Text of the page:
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Ask Dr. Dan B. Your Own Question
Dr. Dan B.
Dr. Dan B., Board Certified Ophthalmologist
Category: Eye
Satisfied Customers: 3343
Experience:  Eye surgeon experienced in cataracts, glaucoma, retina & neuro-ophthalmology
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I recently had cataract surgery with a lens replacement in

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I recently had cataract surgery with a lens replacement in my right eye. The lens was targeted to provide good distance vision (a Toric IOL astigmatism-correcting monofocal lens). However two months later I only have good vision at 1-3 feet.

I had a retinal deteachment several years ago, and there is a bit of scar tissue from that surgery. In response to the results my doctor said that apparently the algorithm that calculates the lens Rx didn't provide the correct information because of the retinal detachment.

I also need the same surgery for my left eye. Three are a couple of options here, but the best choice appears to be to choose a lens that corrects my left eye to match my right eye. After I expressed my displeasure with hold the results for the first eye my doctor said he would just take whatever the insurance paid, and only charge $395 for the lens (normally $1,200). A nurse friend said all this sounded "fishy". She asked if they used the correct lens; I believe the doctor mentioned that the correct lens was used in the follow-up exam.

Question 1 - Could there have been an error here?
Question 2 - Should I go ahead with surgery on the second eye, are do some more investigation into whether there was some kind of error made? I would like to do the surgery this year as I have met my insurance deductable.

Doctor DanB : Hello and thanks for your question. Are you available to chat?


Doctor DanB : Unfortunately, errors in calculation of the lens implant power do happen. Most of the time, approximately 90% of the time, the appropriate lens power is calculated such that the desired refractive state is reached. However, for numerous reasons such as an excessively long or excessively short eye, an eye that has had prior surgery or trauma, the measurements that are taken to determine the power of the lens implant sometimes are not as reliable as we would like. This sounds like what happened to you.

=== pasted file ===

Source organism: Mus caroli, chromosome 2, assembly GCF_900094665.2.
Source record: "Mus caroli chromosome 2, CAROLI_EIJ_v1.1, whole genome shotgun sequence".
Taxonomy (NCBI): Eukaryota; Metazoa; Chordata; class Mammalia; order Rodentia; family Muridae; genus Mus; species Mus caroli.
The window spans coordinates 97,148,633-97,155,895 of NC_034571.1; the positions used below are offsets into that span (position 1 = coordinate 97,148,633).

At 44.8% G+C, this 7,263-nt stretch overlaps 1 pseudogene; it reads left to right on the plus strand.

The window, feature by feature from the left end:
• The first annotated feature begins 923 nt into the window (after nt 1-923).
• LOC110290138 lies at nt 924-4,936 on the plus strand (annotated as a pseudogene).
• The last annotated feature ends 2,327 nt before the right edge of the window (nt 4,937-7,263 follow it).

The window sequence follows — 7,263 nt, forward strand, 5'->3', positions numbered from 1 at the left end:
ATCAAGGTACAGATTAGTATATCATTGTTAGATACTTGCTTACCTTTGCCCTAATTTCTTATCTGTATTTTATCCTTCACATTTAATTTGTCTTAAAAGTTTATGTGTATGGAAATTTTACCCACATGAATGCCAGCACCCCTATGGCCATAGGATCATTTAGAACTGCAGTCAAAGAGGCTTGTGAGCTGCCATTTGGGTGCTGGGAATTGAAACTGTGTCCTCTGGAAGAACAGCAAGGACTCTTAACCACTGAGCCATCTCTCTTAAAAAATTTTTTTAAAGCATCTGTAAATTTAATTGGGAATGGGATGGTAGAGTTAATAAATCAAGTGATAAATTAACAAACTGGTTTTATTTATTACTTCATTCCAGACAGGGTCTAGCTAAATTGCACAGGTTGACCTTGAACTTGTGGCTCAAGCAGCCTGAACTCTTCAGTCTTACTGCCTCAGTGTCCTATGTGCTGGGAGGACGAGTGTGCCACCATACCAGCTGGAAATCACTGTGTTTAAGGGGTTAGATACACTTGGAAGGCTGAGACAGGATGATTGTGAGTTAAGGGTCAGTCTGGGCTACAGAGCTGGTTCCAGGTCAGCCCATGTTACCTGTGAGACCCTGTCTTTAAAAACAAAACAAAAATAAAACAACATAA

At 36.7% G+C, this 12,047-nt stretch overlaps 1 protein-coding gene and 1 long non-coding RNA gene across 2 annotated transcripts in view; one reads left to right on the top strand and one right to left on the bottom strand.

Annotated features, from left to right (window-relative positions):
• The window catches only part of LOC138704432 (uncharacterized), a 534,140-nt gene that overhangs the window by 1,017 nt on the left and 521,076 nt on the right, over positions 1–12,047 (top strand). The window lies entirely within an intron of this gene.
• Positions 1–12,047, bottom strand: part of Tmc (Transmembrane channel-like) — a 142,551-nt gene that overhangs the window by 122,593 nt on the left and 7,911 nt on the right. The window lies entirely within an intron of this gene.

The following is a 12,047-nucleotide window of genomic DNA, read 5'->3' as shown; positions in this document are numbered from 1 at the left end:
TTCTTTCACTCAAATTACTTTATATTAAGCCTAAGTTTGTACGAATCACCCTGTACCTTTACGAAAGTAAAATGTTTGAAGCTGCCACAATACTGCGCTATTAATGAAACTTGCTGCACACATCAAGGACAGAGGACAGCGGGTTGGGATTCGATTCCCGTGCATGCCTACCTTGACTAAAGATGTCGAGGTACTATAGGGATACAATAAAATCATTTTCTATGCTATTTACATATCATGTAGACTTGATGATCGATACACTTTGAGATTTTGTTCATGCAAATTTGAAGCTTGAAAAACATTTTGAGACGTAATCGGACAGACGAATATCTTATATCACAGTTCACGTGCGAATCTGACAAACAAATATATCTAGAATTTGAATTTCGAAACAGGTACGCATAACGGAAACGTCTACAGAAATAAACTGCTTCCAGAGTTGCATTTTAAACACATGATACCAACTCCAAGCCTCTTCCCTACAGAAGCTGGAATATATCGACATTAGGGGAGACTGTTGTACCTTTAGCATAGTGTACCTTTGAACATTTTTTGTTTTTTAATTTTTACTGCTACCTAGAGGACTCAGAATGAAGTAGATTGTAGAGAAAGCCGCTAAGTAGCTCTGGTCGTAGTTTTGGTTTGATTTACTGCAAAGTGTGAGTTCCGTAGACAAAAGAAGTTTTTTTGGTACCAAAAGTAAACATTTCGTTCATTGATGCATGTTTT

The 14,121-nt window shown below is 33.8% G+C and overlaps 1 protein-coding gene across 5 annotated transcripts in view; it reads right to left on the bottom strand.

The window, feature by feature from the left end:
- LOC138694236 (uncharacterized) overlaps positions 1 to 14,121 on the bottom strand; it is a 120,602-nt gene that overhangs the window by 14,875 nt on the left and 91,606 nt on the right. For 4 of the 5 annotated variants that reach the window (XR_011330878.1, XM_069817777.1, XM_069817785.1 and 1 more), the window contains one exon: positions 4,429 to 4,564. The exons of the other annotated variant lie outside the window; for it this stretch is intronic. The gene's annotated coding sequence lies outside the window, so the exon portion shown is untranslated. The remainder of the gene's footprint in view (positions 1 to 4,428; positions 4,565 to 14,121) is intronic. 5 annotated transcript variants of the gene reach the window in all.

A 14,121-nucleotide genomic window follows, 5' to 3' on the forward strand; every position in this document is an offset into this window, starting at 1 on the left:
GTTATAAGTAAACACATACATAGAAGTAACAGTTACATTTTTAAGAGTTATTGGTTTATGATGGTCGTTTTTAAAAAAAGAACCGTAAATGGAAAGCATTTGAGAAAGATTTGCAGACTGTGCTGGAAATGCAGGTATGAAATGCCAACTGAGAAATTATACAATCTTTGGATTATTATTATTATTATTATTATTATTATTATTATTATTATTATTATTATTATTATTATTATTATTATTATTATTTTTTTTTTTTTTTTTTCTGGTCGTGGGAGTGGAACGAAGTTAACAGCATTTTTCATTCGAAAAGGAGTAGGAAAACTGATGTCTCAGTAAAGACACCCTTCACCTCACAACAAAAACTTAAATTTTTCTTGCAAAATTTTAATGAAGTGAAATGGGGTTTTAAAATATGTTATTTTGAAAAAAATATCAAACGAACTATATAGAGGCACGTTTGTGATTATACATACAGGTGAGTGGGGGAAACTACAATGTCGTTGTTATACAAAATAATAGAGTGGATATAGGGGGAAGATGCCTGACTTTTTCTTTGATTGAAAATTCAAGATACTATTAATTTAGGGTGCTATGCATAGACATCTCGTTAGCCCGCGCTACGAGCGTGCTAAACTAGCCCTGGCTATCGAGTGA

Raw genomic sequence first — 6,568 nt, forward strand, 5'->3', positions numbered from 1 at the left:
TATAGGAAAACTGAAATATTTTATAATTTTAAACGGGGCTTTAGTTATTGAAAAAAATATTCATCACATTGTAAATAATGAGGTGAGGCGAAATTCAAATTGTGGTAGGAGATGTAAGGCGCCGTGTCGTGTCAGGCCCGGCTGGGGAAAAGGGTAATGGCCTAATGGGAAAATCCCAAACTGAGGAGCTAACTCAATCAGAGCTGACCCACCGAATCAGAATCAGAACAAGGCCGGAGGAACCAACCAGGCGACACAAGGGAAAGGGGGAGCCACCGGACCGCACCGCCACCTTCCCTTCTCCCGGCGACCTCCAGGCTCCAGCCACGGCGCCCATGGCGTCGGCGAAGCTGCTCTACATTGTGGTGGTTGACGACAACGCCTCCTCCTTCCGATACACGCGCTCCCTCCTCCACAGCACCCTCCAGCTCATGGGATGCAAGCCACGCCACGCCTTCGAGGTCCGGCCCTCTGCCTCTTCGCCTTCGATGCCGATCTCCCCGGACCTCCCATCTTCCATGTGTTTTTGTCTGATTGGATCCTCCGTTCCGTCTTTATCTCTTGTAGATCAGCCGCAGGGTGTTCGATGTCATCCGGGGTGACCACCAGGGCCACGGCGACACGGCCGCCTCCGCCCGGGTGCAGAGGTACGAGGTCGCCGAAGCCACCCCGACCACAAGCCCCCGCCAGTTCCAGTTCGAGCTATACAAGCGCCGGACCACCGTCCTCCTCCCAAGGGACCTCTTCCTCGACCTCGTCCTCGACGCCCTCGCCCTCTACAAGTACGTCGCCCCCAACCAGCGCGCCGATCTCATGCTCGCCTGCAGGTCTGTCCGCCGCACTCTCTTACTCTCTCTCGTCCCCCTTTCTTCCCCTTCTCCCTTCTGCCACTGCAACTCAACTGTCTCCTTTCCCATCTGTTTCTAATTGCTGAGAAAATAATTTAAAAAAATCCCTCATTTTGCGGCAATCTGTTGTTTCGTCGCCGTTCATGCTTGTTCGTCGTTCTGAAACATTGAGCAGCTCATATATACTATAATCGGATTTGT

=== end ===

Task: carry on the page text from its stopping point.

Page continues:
Could the calculation really be off so much that I wind up with near vision instead of distance vision?

Doctor DanB : For your other eye, presumably it has not had surgery or does not have other abnormalities that would make lens implant calculation difficult, I would not expect a refractive surprise such as one that you had with the first eye. Knowing that, I think it would be okay to get the toric implant in the fellow eye. What your doctor has offered does not sound fishy, but sounds like it was offered with good intentions to show that he or she is trying to have your best interests at heart.
Doctor DanB : Unfortunately, yes, a miscalculation could result in clearer near vision than far vision.

Knowing I had a prior retinal detachment, should the physician have used multiple devices or programs to take measurements in order to verify the individual results?

Doctor DanB : It is difficult to say from my end whether your surgeon should've use multiple means of measurements to calculate your lens implant. If, looking at the scans, there were abnormalities visible, that can and usually does prompt the surgeon to seek additional measurements to verify the first, but without looking at the scans and seeing a visible abnormality of the quality of the scans, I cannot say that he was wrong in not using additional measurement means.

PS - I don't know that he didn't use multiple measurements. Also I'm not looking for grounds for a lawsuit, but I'm just trying to feel comfortable in making the decision to proceed with the second eye. I think this covers all my questions.Thanks again. XXXXX

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